The Year Most News Home Pages Looked the Same

Box. Image. Text. (Rinse and repeat.)

Earlier today, Bloomberg View—the online opinion arm of the Bloomberg News behemoth—unveiled its new homepage design. The site, below, presents itself as a set of mostly gray boxes with mostly white text:

It’s a fine design. Typographers have long prized grid-centered layouts for their elegance and extensibility, and the new View site takes “the grid” to an extreme. 

To many viewers, though—including myself—the View site looked a little familiar. You see, the White Text on Gray Rectangles School of news site design is having something of a moment. Just yesterday, the NYC metro blog Gothamist unveiled the beta version of its own new homepage:

And Gothamist’s new site didn’t look altogether dissimilar from the redesign that The Atlantic launched in November*, for its news service The Wire:

Which itself somewhat resembles the NBC News redesign, unveiled earlier this month:

And that—though this is more of a stretch—also echoes the New Republic’s homepage:

Substitute teal and purple for gray and you get Vox Media’s video games-focused venture, Polygon:

So. It’s a thing.

At first, I thought I knew why. Many of the sites above are responsive: Instead of offering independent desktop and mobile versions of their layout, they offer just one, which resizes dynamically to the size of the browser window. Responsive web design have a rap for sometimes emphasizing a more rectangle-heavy design—the boxes can fold in and down as the screen gets smaller.

Ethan Marcotte—who literally wrote the book on responsive web design—disagreed.

“I don’t think this is anything related to responsive design. (Heck, for what it’s worth, [the beta version of Gothamist] isn’t really ‘responsive’ as such.),” he wrote in an email.

The Atlantic’s own web team concurred with him. Design responsively, they said, and you have options beyond the text grid. The grid, though, lets you “promote” many stories above the fold—to showcase the work of many writers on the website’s most prominent page.

The grid also looks like some popular social networks: Michael Learmonth of Advertising Age said that someone called their griddy redesign “a drunken mashup of Pinterest and Tumblr.” 

“Like anything else, it’s best when used judiciously,” said Marcotte. “Hypothetically, if a page were overrun with those photo/caption pairs, it’d be easy for the reader’s eye to get lost among the boxes.”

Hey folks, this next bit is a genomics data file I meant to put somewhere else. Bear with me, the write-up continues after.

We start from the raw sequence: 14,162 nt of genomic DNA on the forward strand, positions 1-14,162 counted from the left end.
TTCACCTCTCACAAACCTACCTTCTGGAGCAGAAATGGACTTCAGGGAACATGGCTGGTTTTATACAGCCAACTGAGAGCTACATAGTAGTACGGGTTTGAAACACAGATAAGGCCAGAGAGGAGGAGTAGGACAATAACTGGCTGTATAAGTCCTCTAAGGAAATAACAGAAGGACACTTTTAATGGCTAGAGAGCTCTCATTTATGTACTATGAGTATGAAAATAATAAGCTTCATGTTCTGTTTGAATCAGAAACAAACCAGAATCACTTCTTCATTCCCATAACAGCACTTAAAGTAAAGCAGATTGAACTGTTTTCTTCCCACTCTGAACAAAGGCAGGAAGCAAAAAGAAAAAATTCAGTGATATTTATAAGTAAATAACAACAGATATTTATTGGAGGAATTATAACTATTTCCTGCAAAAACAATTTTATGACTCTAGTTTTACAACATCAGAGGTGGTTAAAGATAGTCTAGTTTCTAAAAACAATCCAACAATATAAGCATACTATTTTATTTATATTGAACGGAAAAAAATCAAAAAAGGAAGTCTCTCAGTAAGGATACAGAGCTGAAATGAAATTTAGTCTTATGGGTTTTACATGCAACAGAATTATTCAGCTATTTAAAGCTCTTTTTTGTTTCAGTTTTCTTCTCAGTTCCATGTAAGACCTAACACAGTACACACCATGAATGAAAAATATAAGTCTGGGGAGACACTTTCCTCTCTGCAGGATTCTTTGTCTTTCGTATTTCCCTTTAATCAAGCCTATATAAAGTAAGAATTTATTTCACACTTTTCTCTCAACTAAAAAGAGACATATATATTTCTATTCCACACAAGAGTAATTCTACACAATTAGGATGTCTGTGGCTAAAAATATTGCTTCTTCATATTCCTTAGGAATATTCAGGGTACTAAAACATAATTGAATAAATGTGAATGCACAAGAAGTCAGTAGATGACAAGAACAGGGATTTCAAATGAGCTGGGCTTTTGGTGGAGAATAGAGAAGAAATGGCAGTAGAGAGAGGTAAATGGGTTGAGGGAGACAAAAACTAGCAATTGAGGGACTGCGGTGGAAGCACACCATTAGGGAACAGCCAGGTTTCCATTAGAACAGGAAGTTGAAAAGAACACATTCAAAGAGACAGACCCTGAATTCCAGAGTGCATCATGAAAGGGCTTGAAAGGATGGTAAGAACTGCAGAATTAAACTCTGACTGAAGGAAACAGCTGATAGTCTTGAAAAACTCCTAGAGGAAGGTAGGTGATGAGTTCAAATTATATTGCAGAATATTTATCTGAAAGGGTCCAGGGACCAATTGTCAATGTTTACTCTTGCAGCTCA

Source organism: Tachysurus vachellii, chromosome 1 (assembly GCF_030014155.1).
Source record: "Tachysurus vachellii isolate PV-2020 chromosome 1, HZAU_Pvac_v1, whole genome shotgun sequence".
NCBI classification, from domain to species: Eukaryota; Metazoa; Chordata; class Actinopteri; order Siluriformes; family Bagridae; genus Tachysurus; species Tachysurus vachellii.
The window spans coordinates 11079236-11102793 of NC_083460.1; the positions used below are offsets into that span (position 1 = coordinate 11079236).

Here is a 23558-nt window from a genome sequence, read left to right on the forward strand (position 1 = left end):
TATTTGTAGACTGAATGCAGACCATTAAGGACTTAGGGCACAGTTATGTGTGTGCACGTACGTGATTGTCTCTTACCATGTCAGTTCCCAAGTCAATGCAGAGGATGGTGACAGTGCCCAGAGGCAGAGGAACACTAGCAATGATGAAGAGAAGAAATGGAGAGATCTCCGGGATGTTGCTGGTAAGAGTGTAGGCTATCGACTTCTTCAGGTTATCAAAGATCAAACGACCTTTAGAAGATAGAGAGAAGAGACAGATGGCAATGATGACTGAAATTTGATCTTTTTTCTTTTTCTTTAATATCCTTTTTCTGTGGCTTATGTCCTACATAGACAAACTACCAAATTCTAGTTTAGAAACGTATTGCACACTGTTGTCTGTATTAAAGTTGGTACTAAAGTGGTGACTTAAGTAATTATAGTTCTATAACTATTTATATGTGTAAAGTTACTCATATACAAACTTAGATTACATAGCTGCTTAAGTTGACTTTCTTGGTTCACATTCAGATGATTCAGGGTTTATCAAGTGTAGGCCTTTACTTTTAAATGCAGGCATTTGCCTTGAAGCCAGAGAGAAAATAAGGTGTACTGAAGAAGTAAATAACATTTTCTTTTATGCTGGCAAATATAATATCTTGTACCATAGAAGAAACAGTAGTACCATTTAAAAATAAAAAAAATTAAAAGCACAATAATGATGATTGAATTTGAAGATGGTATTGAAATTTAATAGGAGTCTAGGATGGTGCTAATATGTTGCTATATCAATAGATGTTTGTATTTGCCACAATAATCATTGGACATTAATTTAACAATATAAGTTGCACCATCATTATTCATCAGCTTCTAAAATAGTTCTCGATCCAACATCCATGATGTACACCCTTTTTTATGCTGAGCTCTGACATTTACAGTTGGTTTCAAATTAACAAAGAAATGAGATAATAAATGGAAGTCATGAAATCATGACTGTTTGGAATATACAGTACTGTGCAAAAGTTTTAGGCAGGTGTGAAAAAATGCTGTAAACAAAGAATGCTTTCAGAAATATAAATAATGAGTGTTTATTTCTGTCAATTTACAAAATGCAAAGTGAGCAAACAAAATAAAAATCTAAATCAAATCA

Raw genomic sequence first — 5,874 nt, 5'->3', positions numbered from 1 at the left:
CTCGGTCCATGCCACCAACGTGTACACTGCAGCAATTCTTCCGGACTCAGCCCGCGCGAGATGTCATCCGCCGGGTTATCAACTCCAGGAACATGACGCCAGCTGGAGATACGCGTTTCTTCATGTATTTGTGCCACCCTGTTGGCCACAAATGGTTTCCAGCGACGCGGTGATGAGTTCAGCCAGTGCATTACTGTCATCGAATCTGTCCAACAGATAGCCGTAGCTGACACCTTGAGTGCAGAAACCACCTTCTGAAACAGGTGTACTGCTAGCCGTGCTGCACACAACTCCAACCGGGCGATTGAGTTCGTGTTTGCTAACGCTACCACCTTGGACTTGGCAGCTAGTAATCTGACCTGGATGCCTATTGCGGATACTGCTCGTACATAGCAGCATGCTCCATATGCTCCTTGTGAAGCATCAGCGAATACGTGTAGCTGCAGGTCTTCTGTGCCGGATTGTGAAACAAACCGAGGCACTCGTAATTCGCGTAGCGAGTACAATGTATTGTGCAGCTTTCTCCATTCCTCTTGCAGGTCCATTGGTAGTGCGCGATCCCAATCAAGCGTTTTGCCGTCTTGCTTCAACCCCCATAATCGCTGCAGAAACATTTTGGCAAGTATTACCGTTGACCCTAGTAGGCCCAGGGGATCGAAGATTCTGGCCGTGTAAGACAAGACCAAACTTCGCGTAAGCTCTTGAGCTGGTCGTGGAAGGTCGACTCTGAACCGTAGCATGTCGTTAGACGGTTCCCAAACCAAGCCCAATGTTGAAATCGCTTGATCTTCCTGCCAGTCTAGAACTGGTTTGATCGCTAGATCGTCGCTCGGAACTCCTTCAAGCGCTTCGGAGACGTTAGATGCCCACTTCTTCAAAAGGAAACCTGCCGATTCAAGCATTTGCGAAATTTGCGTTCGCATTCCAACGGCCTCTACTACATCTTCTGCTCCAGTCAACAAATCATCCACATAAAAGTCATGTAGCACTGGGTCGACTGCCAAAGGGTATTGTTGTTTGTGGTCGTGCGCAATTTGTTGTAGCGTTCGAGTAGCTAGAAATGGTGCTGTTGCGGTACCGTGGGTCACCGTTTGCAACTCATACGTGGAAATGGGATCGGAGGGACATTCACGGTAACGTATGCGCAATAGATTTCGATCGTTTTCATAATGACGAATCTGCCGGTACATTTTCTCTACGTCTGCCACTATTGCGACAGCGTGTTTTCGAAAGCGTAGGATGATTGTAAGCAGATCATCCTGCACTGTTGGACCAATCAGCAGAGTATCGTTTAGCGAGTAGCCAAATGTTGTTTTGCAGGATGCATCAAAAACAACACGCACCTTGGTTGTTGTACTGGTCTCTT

He pointed to the Pew Internet Project and Al Jazeera’s Arabic news site as two home pages that used an image-heavy grid while still providing a clear visual hierarchy. 

He’s right on both counts, I think, which makes me wonder all the more about this trend. My bet is that it springs from editorial need and ease of technical implementation. Editors and managers at one site see others doing it, notice that it solves their problems, and adopt a variant—and so a trait becomes a trend.

via Josh Benton and Shane Ferro

* This article originally said that The Wire relaunched in January; it in fact did so in November 2013. Thanks to Arit John and Gabriel Snyder (its former editor!) for highlighting the error.

Jump to comments
Presented by

Robinson Meyer is an associate editor at The Atlantic, where he covers technology.

Get Today's Top Stories in Your Inbox (preview)

The Time JFK Called the Air Force to Complain About a 'Silly Bastard'

51 years ago, President John F. Kennedy made a very angry phone call.

Elsewhere on the web

Join the Discussion

After you comment, click Post. If you’re not already logged in you will be asked to log in or register. blog comments powered by Disqus


Adventures in Legal Weed

Colorado is now well into its first year as the first state to legalize recreational marijuana. How's it going? James Hamblin visits Aspen.


What Makes a Story Great?

The storytellers behind House of CardsandThis American Life reflect on the creative process.


Tracing Sriracha's Origin to Thailand

Ever wonder how the wildly popular hot sauce got its name? It all started in Si Racha.


Where Confiscated Wildlife Ends Up

A government facility outside of Denver houses more than a million products of the illegal wildlife trade, from tigers and bears to bald eagles.


Is Wine Healthy?

James Hamblin prepares to impress his date with knowledge about the health benefits of wine.


The World's Largest Balloon Festival

Nine days, more than 700 balloons, and a whole lot of hot air



More in Technology

Just In